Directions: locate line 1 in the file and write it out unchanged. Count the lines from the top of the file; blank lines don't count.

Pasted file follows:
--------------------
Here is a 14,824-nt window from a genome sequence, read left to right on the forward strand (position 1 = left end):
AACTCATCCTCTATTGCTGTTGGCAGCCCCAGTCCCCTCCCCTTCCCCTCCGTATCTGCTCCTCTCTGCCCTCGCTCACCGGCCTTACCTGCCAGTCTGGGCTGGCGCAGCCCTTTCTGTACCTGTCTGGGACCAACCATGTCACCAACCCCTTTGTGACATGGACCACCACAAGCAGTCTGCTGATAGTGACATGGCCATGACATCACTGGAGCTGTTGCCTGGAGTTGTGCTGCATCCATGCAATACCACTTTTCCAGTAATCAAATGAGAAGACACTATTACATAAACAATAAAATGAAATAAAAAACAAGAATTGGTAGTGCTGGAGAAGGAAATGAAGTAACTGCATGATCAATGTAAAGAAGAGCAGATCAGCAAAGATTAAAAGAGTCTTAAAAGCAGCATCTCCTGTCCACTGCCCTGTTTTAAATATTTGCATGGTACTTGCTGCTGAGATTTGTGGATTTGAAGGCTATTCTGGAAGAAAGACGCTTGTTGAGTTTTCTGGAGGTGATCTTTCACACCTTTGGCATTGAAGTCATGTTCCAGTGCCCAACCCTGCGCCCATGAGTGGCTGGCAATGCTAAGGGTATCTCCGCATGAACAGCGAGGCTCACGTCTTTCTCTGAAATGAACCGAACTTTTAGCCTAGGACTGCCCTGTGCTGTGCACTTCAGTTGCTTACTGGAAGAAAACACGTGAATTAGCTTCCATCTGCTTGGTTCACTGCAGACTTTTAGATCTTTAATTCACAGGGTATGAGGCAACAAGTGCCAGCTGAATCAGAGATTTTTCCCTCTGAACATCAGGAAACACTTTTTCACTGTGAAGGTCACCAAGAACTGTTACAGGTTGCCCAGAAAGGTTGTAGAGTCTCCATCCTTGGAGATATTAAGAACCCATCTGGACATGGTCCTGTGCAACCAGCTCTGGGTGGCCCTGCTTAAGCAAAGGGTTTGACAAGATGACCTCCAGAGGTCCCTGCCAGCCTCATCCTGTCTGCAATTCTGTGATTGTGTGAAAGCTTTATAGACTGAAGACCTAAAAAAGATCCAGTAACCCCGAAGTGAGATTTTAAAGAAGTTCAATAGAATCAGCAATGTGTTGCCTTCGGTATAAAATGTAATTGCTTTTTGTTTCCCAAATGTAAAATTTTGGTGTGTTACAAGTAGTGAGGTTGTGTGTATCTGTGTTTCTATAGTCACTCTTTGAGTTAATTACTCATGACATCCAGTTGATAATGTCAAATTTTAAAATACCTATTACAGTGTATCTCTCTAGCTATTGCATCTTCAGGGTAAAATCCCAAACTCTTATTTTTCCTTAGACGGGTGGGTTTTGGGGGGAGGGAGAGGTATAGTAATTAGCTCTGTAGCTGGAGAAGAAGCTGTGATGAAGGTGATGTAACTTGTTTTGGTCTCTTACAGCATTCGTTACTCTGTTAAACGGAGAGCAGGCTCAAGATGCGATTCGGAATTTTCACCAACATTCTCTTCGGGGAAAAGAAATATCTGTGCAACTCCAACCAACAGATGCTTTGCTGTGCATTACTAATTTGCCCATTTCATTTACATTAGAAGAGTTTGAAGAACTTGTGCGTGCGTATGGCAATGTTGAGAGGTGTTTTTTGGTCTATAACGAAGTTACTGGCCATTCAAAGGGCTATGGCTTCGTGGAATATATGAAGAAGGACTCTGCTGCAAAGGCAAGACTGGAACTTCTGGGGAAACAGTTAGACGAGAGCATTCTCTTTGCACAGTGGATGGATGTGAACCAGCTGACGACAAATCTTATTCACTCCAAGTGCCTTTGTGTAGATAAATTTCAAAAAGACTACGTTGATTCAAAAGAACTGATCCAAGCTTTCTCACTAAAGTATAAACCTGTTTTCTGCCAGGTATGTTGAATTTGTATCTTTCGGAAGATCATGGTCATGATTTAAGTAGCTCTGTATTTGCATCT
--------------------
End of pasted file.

Here is a 14,824-nt window from a genome sequence, read left to right on the forward strand (position 1 = left end):